For most people both ears rarely have exactly the same amount of hearing loss. One ear is normally a small amount worse than the other, sparking many to ask the question: Can I just get one hearing aid in the ear that’s worse.
In most instances, two hearing aids are will be preferable to just one. But there are certain instances, considerably less common instances, that is, that a single hearing aid might be the right choice.
You Have A Pair of Ears For a Reason
Your ears effectively function as a pair whether you’re aware of it or not. That means wearing two hearing aids has certain advantages over using one.
- The Ability to Correctly Localize: Your brain is always working, not only to understand sounds but to place them so that you can figure out where they’re coming from. This is a lot easier when your brain can triangulate, and in order to do that, it requires solid signals from both ears. When you’re only able to hear well from one ear, it’s much harder to determine where a sound is coming from (which could be essential if you happen to live near a busy street, for example).
- Make The Health of Your Ears Better: Just as unused muscles can atrophy, so too can an unused sense. Your hearing can start to go downhill if your ears don’t get regular sound input. Get the organs of your ears the input they require to preserve your hearing by wearing two hearing aids. If you already have tinnitus, wearing two hearing aids can minimize it and also increase your ability to identify sounds.
- Concentrating When People Are Talking: If you’re using a hearing aid, the whole point is to assist your hearing. One of the things you want to hear is peoples conversations going on around you. Using two hearing aids allows your brain to better filter out background noises. Because your mind has more available data your brain is able to determine what is closer and therefore more likely to be something you want to focus on.
- Modern Hearing Aids Work as a Set: Just as your ears work together normally, more modern hearing aid technology is made to work as a pair. The artificial intelligence and advanced features function well because the two pieces communicate with one another and, similar to your brain, determine which sounds to focus on and amplify.
Is One Hearing Practical in Some Situations?
Using two hearing aids is the better choice in most cases. But the question is raised: why would somebody wear a hearing aid in just one ear?<
Well, usually there are two reasons:
- One Ear Still Has Perfect Hearing: If only one of your ears requires a hearing aid, then you may be best served by having a hearing aid in just one ear but it’s certainly something you should talk to your hearing professional about (having one better ear is not the same thing as having one perfect ear).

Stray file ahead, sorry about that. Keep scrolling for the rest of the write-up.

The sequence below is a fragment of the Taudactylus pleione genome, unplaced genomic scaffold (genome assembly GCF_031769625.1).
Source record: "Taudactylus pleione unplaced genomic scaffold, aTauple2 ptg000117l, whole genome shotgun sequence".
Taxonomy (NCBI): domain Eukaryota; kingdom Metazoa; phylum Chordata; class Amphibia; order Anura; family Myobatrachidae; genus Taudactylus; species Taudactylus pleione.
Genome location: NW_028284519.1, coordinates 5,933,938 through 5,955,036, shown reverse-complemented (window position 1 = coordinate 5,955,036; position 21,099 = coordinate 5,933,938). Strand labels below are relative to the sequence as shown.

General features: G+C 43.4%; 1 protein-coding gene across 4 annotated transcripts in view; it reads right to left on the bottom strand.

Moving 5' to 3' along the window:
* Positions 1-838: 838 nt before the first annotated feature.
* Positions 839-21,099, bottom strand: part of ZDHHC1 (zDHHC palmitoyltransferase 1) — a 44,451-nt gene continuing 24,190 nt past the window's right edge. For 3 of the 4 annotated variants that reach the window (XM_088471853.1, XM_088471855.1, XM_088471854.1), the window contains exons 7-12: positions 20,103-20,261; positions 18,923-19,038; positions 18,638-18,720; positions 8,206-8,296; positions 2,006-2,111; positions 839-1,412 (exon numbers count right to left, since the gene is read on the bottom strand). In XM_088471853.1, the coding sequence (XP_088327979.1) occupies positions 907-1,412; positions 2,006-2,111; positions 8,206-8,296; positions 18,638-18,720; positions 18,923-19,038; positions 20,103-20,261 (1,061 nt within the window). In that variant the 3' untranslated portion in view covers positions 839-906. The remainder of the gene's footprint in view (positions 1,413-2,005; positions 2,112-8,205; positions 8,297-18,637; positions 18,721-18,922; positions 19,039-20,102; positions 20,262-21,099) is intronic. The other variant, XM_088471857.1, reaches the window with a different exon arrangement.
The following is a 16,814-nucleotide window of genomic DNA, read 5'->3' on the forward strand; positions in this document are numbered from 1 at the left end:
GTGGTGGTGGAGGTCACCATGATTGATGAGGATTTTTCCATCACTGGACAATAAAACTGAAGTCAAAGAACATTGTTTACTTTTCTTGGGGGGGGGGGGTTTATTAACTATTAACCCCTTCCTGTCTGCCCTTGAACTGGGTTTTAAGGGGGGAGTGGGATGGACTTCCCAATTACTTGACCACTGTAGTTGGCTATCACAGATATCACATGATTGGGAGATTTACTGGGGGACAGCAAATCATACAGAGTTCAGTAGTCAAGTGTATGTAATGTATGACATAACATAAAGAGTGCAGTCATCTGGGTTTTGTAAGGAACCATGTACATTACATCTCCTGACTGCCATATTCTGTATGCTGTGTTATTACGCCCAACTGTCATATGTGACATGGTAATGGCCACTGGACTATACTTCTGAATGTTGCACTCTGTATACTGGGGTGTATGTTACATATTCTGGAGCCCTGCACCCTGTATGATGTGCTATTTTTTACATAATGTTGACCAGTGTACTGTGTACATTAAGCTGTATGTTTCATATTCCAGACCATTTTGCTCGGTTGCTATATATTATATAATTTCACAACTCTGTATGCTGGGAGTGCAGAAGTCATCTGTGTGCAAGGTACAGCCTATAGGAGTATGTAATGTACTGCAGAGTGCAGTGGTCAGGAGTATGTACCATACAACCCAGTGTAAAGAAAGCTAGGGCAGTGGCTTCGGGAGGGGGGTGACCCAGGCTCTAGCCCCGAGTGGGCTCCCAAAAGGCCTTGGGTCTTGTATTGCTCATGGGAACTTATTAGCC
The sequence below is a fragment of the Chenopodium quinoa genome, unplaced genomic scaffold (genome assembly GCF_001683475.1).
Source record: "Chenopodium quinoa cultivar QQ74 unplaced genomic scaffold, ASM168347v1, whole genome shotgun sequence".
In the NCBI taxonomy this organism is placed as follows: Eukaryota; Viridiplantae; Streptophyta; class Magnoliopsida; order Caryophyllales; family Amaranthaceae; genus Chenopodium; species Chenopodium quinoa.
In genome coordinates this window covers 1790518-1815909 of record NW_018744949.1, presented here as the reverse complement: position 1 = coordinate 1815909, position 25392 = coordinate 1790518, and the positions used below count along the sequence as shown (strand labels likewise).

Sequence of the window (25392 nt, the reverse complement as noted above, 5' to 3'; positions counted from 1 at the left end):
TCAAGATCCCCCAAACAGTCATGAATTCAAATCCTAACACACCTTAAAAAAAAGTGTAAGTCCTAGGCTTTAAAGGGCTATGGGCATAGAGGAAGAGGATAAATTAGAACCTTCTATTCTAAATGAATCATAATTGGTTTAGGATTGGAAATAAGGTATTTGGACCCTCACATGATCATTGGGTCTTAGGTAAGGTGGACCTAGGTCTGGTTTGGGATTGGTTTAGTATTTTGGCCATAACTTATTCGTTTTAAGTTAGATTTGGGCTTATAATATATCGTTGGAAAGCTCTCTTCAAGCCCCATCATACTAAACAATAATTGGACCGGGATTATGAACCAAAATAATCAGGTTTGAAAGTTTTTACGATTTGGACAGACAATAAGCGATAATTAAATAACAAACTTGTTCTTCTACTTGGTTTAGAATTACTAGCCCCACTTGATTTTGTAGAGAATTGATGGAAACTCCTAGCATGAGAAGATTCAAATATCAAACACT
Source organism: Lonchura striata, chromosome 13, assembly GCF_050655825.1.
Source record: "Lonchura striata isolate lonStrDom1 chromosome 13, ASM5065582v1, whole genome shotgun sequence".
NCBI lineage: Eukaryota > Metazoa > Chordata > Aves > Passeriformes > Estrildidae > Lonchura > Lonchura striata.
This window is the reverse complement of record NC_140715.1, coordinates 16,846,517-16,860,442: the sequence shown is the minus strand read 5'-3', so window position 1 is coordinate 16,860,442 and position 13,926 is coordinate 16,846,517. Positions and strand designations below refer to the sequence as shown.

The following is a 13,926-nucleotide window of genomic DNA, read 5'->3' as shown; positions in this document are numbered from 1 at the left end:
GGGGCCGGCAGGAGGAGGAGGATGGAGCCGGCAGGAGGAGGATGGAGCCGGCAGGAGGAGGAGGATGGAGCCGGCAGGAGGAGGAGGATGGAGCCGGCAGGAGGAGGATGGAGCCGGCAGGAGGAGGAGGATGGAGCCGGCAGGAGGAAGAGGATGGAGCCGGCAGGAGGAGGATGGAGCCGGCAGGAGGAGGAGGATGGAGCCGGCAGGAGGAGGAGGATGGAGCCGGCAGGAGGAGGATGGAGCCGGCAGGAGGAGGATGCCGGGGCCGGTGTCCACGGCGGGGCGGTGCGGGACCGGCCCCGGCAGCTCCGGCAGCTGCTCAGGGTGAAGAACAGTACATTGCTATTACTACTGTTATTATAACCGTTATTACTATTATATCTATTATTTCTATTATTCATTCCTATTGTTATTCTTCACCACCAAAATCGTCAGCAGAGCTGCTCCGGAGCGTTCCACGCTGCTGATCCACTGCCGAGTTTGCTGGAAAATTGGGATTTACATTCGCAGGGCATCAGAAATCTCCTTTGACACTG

- Monetary concerns: Some people feel that they can spend less money if they can use just one hearing aid. Getting one hearing aid is better then getting none if you can’t really afford a pair. It’s important to understand, however, it has been proven that your general health costs will increase if you have untreated hearing loss. Even ignoring hearing loss for two years has been shown to increase your healthcare costs by 26 percent, and neglecting any hearing loss in one ear will elevate your risks for things like falling. So talk to your hearing expert to make certain only getting one hearing aid is a good plan for you. Finding ways to help make hearing aids more affordable is an additional service we offer.
Two Aids Are Preferable to One
In the vast majority of situations, however, two hearing aids are going to be healthier for your ears and your hearing than just one. There are just too many advantages to having good hearing in both ears to disregard. So, yes, in the majority of cases, two hearing aids are a better choice than one (just like two ears are better than one). Make an appointment with a hearing care pro to have your hearing checked.
The content of this blog is the intellectual property of MedPB.com and is reprinted here with permission.
The site information is for educational and informational purposes only and does not constitute medical advice. To receive a personalized free hearing test and hearing loss consultation, call today to set up an appointment.